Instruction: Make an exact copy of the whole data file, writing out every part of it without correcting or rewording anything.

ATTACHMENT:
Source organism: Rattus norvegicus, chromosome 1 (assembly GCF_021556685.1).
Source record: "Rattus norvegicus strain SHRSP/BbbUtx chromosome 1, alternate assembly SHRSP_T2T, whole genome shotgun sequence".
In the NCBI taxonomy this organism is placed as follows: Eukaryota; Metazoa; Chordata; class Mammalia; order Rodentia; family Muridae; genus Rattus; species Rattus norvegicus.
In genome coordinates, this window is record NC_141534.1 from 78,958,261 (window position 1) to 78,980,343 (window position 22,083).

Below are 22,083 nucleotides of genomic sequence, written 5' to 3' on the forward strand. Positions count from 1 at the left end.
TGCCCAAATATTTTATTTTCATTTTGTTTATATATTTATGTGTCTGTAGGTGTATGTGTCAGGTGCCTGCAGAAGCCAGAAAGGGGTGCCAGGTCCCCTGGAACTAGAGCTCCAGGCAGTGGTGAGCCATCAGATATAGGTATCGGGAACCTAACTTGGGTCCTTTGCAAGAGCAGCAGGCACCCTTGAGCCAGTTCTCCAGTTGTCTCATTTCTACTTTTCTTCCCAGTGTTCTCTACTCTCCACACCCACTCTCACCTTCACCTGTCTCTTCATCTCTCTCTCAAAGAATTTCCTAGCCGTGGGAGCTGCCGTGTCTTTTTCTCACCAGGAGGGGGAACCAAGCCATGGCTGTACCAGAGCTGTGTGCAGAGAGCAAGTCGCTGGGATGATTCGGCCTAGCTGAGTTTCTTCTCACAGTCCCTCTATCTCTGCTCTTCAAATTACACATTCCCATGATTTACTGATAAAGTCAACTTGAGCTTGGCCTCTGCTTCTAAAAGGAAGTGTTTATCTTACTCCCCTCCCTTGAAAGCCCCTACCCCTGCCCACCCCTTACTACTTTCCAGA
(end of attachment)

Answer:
Source organism: Rattus norvegicus, chromosome 1 (assembly GCF_021556685.1).
Source record: "Rattus norvegicus strain SHRSP/BbbUtx chromosome 1, alternate assembly SHRSP_T2T, whole genome shotgun sequence".
In the NCBI taxonomy this organism is placed as follows: Eukaryota; Metazoa; Chordata; class Mammalia; order Rodentia; family Muridae; genus Rattus; species Rattus norvegicus.
In genome coordinates, this window is record NC_141534.1 from 78,958,261 (window position 1) to 78,980,343 (window position 22,083).

Below are 22,083 nucleotides of genomic sequence, written 5' to 3' on the forward strand. Positions count from 1 at the left end.
TGCCCAAATATTTTATTTTCATTTTGTTTATATATTTATGTGTCTGTAGGTGTATGTGTCAGGTGCCTGCAGAAGCCAGAAAGGGGTGCCAGGTCCCCTGGAACTAGAGCTCCAGGCAGTGGTGAGCCATCAGATATAGGTATCGGGAACCTAACTTGGGTCCTTTGCAAGAGCAGCAGGCACCCTTGAGCCAGTTCTCCAGTTGTCTCATTTCTACTTTTCTTCCCAGTGTTCTCTACTCTCCACACCCACTCTCACCTTCACCTGTCTCTTCATCTCTCTCTCAAAGAATTTCCTAGCCGTGGGAGCTGCCGTGTCTTTTTCTCACCAGGAGGGGGAACCAAGCCATGGCTGTACCAGAGCTGTGTGCAGAGAGCAAGTCGCTGGGATGATTCGGCCTAGCTGAGTTTCTTCTCACAGTCCCTCTATCTCTGCTCTTCAAATTACACATTCCCATGATTTACTGATAAAGTCAACTTGAGCTTGGCCTCTGCTTCTAAAAGGAAGTGTTTATCTTACTCCCCTCCCTTGAAAGCCCCTACCCCTGCCCACCCCTTACTACTTTCCAGA